In the February 2021 issue, we tested a pair of B+ guns that were affordable. Of the KelTec PF9 Blued/Black 9mm Luger, $358, we said, “Feeding and function were perfect…. This is an inexpensive pistol that functioned flawlessly.” Also in that article, we fired a Taurus G3C 1-G3C931 9mm Luger, $306, that was “an inexpensive offering that functioned flawlessly and shot well.”
But malfunctions aren’t the sole province of budget guns. In the June 2021 issue, we gave a D grade to a Zenith Tisas ZIG PCS9 9mm Luger, $549, mainly because of malfunctions. We said of that pistol (pictured), “… at the range, we had trouble with the first magazine of FMJ ammo in the Tisas. The pistol fed, chambered, and fired normally, but the extractor failed to extract the fired case. Fearing an incompatibility with the SIG Sauer case rim, we tried the other loads. The same results followed. The Tisas failed to extract the spent case, causing a jam when the next round attempted to feed, at a rate of about 10%, or generally one round per magazine. In some cases, the empty brass wasn’t partially extracted — it wasn’t pulled out at all. This created a difficult jam to clear. We had to remove the magazine and rack the slide two to four times to convince the extractor to remove the case.”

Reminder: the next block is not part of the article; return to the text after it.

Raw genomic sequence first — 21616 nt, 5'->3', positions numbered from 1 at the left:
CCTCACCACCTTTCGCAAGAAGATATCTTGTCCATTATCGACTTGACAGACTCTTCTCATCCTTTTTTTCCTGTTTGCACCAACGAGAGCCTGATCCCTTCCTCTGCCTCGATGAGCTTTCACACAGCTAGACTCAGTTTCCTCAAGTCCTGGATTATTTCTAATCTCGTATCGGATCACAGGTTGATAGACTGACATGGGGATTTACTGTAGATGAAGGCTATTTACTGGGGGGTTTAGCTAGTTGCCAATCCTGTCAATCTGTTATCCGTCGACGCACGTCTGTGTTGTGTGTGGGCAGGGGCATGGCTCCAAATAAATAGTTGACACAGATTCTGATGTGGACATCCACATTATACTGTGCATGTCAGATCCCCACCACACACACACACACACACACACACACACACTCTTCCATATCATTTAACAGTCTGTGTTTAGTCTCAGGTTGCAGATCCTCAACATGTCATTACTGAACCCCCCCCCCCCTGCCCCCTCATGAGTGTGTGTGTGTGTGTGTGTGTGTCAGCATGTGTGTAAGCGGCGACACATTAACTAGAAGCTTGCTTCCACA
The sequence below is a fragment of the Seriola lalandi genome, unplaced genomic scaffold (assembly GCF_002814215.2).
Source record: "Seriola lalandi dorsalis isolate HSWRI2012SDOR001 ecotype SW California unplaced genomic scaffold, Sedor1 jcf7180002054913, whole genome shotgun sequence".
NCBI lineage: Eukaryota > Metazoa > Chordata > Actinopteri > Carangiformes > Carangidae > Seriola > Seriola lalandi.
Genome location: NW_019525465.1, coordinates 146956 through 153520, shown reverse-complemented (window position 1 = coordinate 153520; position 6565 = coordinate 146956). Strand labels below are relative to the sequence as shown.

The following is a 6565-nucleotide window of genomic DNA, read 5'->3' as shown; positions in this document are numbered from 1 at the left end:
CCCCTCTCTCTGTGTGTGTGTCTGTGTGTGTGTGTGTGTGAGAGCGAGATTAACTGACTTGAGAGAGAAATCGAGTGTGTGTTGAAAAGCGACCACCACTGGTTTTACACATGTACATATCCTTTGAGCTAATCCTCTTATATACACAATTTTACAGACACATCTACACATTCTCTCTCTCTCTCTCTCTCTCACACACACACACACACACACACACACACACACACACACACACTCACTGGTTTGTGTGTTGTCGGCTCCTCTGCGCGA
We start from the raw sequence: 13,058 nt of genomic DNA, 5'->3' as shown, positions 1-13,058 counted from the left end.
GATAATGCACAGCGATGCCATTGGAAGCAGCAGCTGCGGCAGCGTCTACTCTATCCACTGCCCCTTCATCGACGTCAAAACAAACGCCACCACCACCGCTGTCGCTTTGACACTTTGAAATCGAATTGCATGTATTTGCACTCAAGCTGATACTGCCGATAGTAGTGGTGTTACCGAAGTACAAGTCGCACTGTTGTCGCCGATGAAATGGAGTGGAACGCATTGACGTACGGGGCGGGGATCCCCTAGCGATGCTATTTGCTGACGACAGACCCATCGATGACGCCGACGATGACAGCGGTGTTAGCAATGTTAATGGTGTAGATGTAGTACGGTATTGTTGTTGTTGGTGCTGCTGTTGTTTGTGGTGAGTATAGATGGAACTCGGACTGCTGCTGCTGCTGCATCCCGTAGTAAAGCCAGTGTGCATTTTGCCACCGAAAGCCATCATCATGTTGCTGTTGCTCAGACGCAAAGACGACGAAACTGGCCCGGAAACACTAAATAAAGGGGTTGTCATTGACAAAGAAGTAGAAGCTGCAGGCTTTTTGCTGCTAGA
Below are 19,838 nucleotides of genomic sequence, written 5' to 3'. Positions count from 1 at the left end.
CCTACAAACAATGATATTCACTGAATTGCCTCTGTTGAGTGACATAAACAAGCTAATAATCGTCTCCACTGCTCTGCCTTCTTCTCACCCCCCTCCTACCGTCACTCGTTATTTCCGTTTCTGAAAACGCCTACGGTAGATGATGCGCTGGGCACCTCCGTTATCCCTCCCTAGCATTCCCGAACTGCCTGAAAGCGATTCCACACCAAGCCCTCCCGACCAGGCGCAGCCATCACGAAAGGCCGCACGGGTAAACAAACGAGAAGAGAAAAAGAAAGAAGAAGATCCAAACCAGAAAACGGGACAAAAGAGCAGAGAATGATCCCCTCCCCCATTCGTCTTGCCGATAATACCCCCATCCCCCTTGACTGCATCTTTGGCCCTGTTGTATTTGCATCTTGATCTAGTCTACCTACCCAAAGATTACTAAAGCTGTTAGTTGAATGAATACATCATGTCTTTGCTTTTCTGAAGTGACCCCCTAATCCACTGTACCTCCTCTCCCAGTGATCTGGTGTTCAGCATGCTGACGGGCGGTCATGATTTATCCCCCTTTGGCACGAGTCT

In the May 2020 issue, we tested a Colt Lightweight Commander 9mm 04842XE 9mm Luger, $895 (pictured). We had problems with its extractor, saying, “This is the hook that pulls a cartridge (loaded or fired) from the chamber, back into the ejector (projection on the other side of the frame), which then pushes the cartridge or case out of the ejection port. Signs of an improperly tuned extractor include empty cases being left in the chamber after firing. While the other three pistols worked flawlessly, our Colt started leaving empties in the chamber, causing a double-feed. This virtually new pistol belonged to a member of our test team, so we felt a bit freer to experiment with his gun. We checked the extractor only to find that we could wiggle the extractor hook as it protrudes from the breech face. That is a bad sign. We removed the extractor and put some tension on it then reinstalled. It worked perfectly from that point on.” — tw